(p) Mark Bagley
I've never been a big fan of the Fantastic Four. They've always existed in a weird middle ground for me -- somewhere between science-based adventure books and superhero-filled action titles. For some, the mixture of pulp and 'weird science' is a welcome alternative to comic books that provide only one or the other...not me. I don't 'gel' with the Fantastic Four, though I've tried for years to figure out why. Turns out it's the writing.
Fantastic Four #1 is just good fun. After a few years of concept-heavy storytelling from the masterful Jonathan Hickman, Matt Fraction brings his signature style to Marvel's first family. The issue starts off with a "One Year From Now" full-page spread featuring what looks to be a de-Thing'ed Ben Grimm, then we're thrown 2 million years into the past where Reed Richards gets seriously injured for the first time since the accident that gave him his body-stretching ability. It's all very bombastic and 'in your face', which would normally go against Fraction's more subtle nature, but at it's core, this story is about something universal, something we can all relate to -- family.
Recognizing their need to balance life as a family and as super-powered heroes, Reed convinces Susan, Ben, and Johnny Storm to take a year-long vacation (with, "Less action. More adventure," as Reed puts it) in a vessel that can travel through all space and time. The catch is, Franklin and his older sister Valeria will be accompanying the team. The young Franklin Richards indirectly drives Fraction's story, as his distressed emotional state during his parents' absence leads Reed to develop one of the team's old ships into a multi-dimensional classroom wherein Franklin and Valeria can learn from first-hand experience as they jet off through worlds and times unknown. Oh, and because it's a time machine, too, they'll just return minutes after they've left even though it'll feel like a year for Richards & Company. It's a high-concept idea that comes in an extremely easy to swallow form.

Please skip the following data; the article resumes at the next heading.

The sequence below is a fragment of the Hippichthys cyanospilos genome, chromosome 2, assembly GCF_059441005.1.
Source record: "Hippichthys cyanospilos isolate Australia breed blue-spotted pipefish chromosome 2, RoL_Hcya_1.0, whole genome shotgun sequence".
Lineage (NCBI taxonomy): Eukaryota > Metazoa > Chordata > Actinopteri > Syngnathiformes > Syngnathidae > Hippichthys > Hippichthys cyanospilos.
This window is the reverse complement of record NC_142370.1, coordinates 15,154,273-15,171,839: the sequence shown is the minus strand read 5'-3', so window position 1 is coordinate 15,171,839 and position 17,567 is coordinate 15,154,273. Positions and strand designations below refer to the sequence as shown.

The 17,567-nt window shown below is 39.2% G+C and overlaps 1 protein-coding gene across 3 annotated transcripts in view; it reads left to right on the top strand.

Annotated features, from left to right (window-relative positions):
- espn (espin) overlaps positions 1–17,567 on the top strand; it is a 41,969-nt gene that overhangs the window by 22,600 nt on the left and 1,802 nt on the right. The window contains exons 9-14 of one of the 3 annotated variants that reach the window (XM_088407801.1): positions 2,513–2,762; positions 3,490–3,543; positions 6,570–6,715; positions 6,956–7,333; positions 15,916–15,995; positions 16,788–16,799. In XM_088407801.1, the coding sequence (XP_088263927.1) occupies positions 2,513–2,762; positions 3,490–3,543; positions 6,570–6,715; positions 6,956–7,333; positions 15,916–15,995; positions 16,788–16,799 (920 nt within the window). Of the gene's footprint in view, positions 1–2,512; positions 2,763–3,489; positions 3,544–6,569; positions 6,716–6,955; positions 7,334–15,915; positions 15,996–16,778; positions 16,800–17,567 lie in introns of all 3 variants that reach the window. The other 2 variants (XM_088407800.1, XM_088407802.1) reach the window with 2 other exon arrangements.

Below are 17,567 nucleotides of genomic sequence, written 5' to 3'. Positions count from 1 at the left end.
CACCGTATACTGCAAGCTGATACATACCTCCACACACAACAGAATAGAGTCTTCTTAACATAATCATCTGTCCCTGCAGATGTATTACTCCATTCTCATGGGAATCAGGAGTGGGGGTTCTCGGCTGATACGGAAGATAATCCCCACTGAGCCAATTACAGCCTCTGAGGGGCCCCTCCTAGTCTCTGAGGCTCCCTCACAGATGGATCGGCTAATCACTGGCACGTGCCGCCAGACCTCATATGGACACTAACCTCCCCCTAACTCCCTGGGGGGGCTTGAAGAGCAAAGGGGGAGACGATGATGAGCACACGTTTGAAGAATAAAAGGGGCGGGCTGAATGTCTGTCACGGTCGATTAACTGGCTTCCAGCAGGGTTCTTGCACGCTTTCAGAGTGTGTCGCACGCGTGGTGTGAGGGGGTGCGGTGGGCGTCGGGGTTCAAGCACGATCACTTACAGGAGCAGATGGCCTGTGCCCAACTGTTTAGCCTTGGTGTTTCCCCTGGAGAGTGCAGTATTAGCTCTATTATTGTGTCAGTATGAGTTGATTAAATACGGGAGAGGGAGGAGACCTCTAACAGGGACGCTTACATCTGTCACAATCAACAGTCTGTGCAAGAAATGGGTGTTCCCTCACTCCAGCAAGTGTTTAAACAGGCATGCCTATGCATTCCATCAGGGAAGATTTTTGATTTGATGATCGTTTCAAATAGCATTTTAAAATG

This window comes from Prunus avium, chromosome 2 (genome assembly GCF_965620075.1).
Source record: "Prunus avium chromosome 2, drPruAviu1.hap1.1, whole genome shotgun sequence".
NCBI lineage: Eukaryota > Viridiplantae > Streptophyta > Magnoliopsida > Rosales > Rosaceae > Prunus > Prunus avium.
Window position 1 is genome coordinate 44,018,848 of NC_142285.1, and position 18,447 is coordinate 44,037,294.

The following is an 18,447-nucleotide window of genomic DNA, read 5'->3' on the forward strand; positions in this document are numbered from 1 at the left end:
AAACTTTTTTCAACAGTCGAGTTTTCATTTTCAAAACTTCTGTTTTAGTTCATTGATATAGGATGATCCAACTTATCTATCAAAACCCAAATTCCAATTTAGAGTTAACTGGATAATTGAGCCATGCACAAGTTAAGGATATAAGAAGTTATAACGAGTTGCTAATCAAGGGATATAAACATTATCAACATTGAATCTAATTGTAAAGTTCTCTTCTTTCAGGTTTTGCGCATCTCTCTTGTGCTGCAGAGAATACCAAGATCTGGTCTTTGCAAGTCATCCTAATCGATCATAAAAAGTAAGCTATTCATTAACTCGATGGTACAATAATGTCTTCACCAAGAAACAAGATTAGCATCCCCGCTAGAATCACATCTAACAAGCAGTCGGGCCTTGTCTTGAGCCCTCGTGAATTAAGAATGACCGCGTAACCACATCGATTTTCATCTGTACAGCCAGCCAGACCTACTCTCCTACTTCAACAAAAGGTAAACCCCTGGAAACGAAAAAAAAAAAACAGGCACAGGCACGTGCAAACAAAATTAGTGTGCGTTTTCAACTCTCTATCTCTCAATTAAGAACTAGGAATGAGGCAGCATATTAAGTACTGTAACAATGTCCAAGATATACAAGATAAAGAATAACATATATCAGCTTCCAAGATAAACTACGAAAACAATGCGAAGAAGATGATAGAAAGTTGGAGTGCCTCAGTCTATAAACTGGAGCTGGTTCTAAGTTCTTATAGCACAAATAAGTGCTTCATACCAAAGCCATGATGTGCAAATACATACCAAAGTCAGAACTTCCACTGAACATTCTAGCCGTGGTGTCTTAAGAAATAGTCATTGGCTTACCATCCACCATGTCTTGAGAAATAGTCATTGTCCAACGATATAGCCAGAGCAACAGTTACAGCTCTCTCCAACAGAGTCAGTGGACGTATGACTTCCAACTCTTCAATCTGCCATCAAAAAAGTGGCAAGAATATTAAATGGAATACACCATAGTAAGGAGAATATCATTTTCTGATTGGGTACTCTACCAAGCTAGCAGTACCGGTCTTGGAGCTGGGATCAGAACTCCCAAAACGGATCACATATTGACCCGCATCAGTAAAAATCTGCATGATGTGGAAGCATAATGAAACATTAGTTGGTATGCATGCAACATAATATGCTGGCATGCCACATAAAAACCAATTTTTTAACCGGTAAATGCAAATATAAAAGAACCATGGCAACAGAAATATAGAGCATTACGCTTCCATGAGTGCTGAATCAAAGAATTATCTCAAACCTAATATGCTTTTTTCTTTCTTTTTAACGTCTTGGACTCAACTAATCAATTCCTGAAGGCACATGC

After reading Marvel NOW! Point One, I was mainly just interested in reading Fraction's FF, but after this debut issue of Fantastic Four, I will most certainly be following the adventures of Marvel's first family as they steal away through the multiverse in search of adventure and knowledge. If nothing else, 'Marvel NOW!' is most assuredly bucking my usual preferences, which was kind of the point in the first place, right?